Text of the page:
A few months ago I was gushing about a cold, calculated, intellectual, and yet ferocious and fantastically talented act called Animals as Leaders – more specifically about their first album, masterminded and realized, almost single-handendly, by guitar hero Tosin Abasi on his eight-string guitar. Ever since, the unexpected success of this first album has led to the recruiting of two more members to the AAL team – drummer Matt Garstka and second eight-string guitarist Javier Reyes. Mestis is Reyes’ side project, issuing this first EP last year and reminding me just why I liked AAL’s first album so much and confirming, if there was ever any doubt, that he’s a perfect match for the extended format of the main band.
That’s enough band history however – this short but very powerful offering will take a bit of eloquence on my part, as a would-be critic, just as it unveils itself to the listener’s ears with a wonderful and rare balance of virtuosity and expressiveness. Comprised of five songs spanning very diverse moods – from the intense, gathering storm of Te Mato, to the breezy, slightly sentimental Olvidala – this EP is special, if for nothing else, for the amazing ability to show patience and restraint in such a short format, in which most performers would probably choose to dazzle at any cost. The intention behind this record seems quite far removed from hollow showmanship though, in spite of the lofty technical proficiency displayed by Javier Reyes at all times. His style, although demanding and uncompromising, is marked by a certain ability to contain the potential onslaught of notes and techniques within a very hard, structured shell of melody and expression. Thus, the music avoids turning into pure math or, arguably worse, a garbled cavalcade of flamboyant demonstrations, and finds its foundation in the subtle and yet completely transparent compositional honesty which comes with love for one’s own songs rather than one’s skill.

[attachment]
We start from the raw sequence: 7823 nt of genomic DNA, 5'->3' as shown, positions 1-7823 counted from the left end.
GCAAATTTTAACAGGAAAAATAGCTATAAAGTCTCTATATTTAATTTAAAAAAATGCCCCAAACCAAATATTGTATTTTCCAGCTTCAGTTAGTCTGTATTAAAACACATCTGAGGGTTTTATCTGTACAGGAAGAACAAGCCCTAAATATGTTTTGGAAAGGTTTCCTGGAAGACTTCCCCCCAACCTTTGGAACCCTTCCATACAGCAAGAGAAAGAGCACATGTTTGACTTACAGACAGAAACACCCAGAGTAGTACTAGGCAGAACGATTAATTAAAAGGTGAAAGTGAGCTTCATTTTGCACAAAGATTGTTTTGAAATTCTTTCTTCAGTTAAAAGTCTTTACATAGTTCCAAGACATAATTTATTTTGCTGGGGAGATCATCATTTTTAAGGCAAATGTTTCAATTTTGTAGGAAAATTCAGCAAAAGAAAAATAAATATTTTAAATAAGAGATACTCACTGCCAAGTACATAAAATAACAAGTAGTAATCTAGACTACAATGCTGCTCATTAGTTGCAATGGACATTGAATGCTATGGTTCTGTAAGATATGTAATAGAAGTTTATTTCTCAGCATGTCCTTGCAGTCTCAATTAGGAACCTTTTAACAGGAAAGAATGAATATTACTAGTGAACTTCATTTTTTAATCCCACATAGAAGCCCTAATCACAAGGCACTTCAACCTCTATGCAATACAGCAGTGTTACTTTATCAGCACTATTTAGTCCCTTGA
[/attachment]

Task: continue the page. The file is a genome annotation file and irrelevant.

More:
Javier Reyes composes with great patience, refusing to cram too much in any given song – the themes follow each-other with great clarity, seamlessly, and as a result, the songs which contain them end up crystallized in shapes which seem to me of absolutely immense strength and brilliance, in a process which my imagination wants to believe is not unlike carving gemstones into rhomboid shapes with the sheer power of one’s will. It’s rare that I get such an epic feeling of control and structure from music, especially in the case of a record barely longer than a quarter of an hour. And yet that’s all it takes Mr. Reyes to convey his spine-tingling vision of how sound can be brought as near as possible to solidity. The name of the EP is exquisitely chosen, given this overall mood – the basal ganglia acts as a very powerful control element of the vertebrate brain – responsible for a variety of functions ranging from motor control to “action selection” – all of which seem to relate to the razor’s edge between voluntary choice and force of habit.
I think it’s pointless to go too deep into the interpretation of the relationship between the record’s name and the nature of the music. There is but one point to be made here – in the war between the structuring and the expressive minds, Javier Reyes has achieved a position of neutrality, or rather, has risen above the petty conflict and has strenuously forged a formidable hybrid, almost intimidating in its stability and shimmering clarity. Enjoy!